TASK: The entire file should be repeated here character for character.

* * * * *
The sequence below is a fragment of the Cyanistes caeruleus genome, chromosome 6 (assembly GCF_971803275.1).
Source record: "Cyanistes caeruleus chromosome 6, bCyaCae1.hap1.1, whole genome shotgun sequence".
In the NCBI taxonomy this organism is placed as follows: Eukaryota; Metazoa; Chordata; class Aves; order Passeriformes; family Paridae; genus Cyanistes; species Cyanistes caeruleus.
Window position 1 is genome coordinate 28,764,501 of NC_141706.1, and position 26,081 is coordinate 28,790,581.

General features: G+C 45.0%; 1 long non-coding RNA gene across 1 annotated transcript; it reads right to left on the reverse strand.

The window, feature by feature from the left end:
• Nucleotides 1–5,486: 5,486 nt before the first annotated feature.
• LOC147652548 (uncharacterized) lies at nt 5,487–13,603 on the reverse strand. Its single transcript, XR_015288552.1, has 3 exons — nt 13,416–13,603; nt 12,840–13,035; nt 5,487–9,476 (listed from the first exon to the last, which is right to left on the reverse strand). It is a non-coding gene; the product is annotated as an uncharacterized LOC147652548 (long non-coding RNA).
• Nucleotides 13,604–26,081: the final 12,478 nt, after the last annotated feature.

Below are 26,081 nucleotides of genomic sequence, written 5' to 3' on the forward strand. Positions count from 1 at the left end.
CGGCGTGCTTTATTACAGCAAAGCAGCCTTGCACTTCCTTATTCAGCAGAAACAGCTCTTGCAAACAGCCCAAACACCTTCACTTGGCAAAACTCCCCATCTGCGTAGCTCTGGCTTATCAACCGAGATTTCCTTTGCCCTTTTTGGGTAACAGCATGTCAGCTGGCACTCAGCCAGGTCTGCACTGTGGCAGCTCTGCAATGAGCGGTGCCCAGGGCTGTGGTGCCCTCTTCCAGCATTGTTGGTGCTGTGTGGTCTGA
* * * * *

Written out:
The sequence below is a fragment of the Cyanistes caeruleus genome, chromosome 6 (assembly GCF_971803275.1).
Source record: "Cyanistes caeruleus chromosome 6, bCyaCae1.hap1.1, whole genome shotgun sequence".
In the NCBI taxonomy this organism is placed as follows: Eukaryota; Metazoa; Chordata; class Aves; order Passeriformes; family Paridae; genus Cyanistes; species Cyanistes caeruleus.
Window position 1 is genome coordinate 28,764,501 of NC_141706.1, and position 26,081 is coordinate 28,790,581.

General features: G+C 45.0%; 1 long non-coding RNA gene across 1 annotated transcript; it reads right to left on the reverse strand.

The window, feature by feature from the left end:
• Nucleotides 1–5,486: 5,486 nt before the first annotated feature.
• LOC147652548 (uncharacterized) lies at nt 5,487–13,603 on the reverse strand. Its single transcript, XR_015288552.1, has 3 exons — nt 13,416–13,603; nt 12,840–13,035; nt 5,487–9,476 (listed from the first exon to the last, which is right to left on the reverse strand). It is a non-coding gene; the product is annotated as an uncharacterized LOC147652548 (long non-coding RNA).
• Nucleotides 13,604–26,081: the final 12,478 nt, after the last annotated feature.

Below are 26,081 nucleotides of genomic sequence, written 5' to 3' on the forward strand. Positions count from 1 at the left end.
CGGCGTGCTTTATTACAGCAAAGCAGCCTTGCACTTCCTTATTCAGCAGAAACAGCTCTTGCAAACAGCCCAAACACCTTCACTTGGCAAAACTCCCCATCTGCGTAGCTCTGGCTTATCAACCGAGATTTCCTTTGCCCTTTTTGGGTAACAGCATGTCAGCTGGCACTCAGCCAGGTCTGCACTGTGGCAGCTCTGCAATGAGCGGTGCCCAGGGCTGTGGTGCCCTCTTCCAGCATTGTTGGTGCTGTGTGGTCTGA